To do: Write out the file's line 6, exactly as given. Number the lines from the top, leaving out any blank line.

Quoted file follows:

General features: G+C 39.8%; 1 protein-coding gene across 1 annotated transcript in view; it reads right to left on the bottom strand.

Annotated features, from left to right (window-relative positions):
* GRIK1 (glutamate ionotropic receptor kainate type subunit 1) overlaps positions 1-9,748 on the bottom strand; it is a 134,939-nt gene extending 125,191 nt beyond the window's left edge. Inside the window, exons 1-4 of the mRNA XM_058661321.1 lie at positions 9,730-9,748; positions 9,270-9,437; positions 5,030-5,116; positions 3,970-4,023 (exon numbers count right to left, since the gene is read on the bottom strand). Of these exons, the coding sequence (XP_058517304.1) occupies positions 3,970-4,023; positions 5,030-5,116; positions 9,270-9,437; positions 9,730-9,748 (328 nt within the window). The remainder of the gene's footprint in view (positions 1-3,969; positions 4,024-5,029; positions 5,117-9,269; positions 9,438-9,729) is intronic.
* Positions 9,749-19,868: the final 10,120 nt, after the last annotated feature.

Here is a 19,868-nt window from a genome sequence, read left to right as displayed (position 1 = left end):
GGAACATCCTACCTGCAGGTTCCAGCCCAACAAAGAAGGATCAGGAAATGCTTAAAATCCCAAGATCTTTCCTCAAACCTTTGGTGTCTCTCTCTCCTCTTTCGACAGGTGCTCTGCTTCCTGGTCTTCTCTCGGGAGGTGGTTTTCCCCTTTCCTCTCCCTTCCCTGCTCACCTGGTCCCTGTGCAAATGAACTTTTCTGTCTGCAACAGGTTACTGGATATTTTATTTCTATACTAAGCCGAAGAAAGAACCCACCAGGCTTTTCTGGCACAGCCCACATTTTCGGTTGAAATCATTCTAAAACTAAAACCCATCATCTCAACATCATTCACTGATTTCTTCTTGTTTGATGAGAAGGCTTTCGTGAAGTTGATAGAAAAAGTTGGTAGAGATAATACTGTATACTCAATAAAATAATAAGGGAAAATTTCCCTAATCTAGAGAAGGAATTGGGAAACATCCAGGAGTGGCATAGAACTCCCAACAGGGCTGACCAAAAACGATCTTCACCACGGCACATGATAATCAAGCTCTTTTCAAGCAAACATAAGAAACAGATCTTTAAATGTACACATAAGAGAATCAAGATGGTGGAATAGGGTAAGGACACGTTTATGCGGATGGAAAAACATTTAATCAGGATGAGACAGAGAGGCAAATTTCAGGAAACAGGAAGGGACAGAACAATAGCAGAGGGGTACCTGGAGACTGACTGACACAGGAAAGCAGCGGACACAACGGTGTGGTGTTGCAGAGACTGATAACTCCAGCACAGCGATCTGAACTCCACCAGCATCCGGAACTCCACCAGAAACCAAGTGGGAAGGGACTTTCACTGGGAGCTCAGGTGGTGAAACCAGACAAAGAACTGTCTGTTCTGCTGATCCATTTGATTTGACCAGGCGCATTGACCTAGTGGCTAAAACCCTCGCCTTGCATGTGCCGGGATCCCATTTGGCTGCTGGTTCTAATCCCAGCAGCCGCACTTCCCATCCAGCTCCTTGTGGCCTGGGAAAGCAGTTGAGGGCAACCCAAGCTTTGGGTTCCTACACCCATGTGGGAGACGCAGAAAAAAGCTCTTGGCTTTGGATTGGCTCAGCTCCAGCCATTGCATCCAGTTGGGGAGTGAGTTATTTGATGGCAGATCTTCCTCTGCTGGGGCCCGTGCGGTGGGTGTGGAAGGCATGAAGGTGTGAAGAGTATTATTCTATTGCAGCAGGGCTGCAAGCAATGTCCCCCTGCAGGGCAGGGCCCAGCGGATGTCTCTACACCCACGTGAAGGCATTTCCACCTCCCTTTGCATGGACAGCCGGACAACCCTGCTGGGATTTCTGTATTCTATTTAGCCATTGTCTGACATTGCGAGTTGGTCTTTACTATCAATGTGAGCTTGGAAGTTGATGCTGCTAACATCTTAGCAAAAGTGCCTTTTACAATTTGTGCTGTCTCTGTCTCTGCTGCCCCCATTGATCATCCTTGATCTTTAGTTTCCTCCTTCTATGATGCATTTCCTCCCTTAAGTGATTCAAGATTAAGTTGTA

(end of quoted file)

GGAACATCCTACCTGCAGGTTCCAGCCCAACAAAGAAGGATCAGGAAATGCTTAAAATCCCAAGATCTTTCCTCAAACCTTTGGTGTCTCTCTCTCCTCTTTCGACAGGTGCTCTGCTTCCTGGTCTTCTCTCGGGAGGTGGTTTTCCCCTTTCCTCTCCCTTCCCTGCTCACCTGGTCCCTGTGCAAATGAACTTTTCTGTCTGCAACAGGTTACTGGATATTTTATTTCTATACTAAGCCGAAGAAAGAACCCACCAGGCTTTTCTGGCACAGCCCACATTTTCGGTTGAAATCATTCTAAAACTAAAACCCATCATCTCAACATCATTCACTGATTTCTTCTTGTTTGATGAGAAGGCTTTCGTGAAGTTGATAGAAAAAGTTGGTAGAGATAATACTGTATACTCAATAAAATAATAAGGGAAAATTTCCCTAATCTAGAGAAGGAATTGGGAAACATCCAGGAGTGGCATAGAACTCCCAACAGGGCTGACCAAAAACGATCTTCACCACGGCACATGATAATCAAGCTCTTTTCAAGCAAACATAAGAAACAGATCTTTAAATGTACACATAAGAGAATCAAGATGGTGGAATAGGGTAAGGACACGTTTATGCGGATGGAAAAACATTTAATCAGGATGAGACAGAGAGGCAAATTTCAGGAAACAGGAAGGGACAGAACAATAGCAGAGGGGTACCTGGAGACTGACTGACACAGGAAAGCAGCGGACACAACGGTGTGGTGTTGCAGAGACTGATAACTCCAGCACAGCGATCTGAACTCCACCAGCATCCGGAACTCCACCAGAAACCAAGTGGGAAGGGACTTTCACTGGGAGCTCAGGTGGTGAAACCAGACAAAGAACTGTCTGTTCTGCTGATCCATTTGATTTGACCAGGCGCATTGACCTAGTGGCTAAAACCCTCGCCTTGCATGTGCCGGGATCCCATTTGGCTGCTGGTTCTAATCCCAGCAGCCGCACTTCCCATCCAGCTCCTTGTGGCCTGGGAAAGCAGTTGAGGGCAACCCAAGCTTTGGGTTCCTACACCCATGTGGGAGACGCAGAAAAAAGCTCTTGGCTTTGGATTGGCTCAGCTCCAGCCATTGCATCCAGTTGGGGAGTGAGTTATTTGATGGCAGATCTTCCTCTGCTGGGGCCCGTGCGGTGGGTGTGGAAGGCATGAAGGTGTGAAGAGTATTATTCTATTGCAGCAGGGCTGCAAGCAATGTCCCCCTGCAGGGCAGGGCCCAGCGGATGTCTCTACACCCACGTGAAGGCATTTCCACCTCCCTTTGCATGGACAGCCGGACAACCCTGCTGGGATTTCTGTATTCTATTTAGCCATTGTCTGACATTGCGAGTTGGTCTTTACTATCAATGTGAGCTTGGAAGTTGATGCTGCTAACATCTTAGCAAAAGTGCCTTTTACAATTTGTGCTGTCTCTGTCTCTGCTGCCCCCATTGATCATCCTTGATCTTTAGTTTCCTCCTTCTATGATGCATTTCCTCCCTTAAGTGATTCAAGATTAAGTTGTA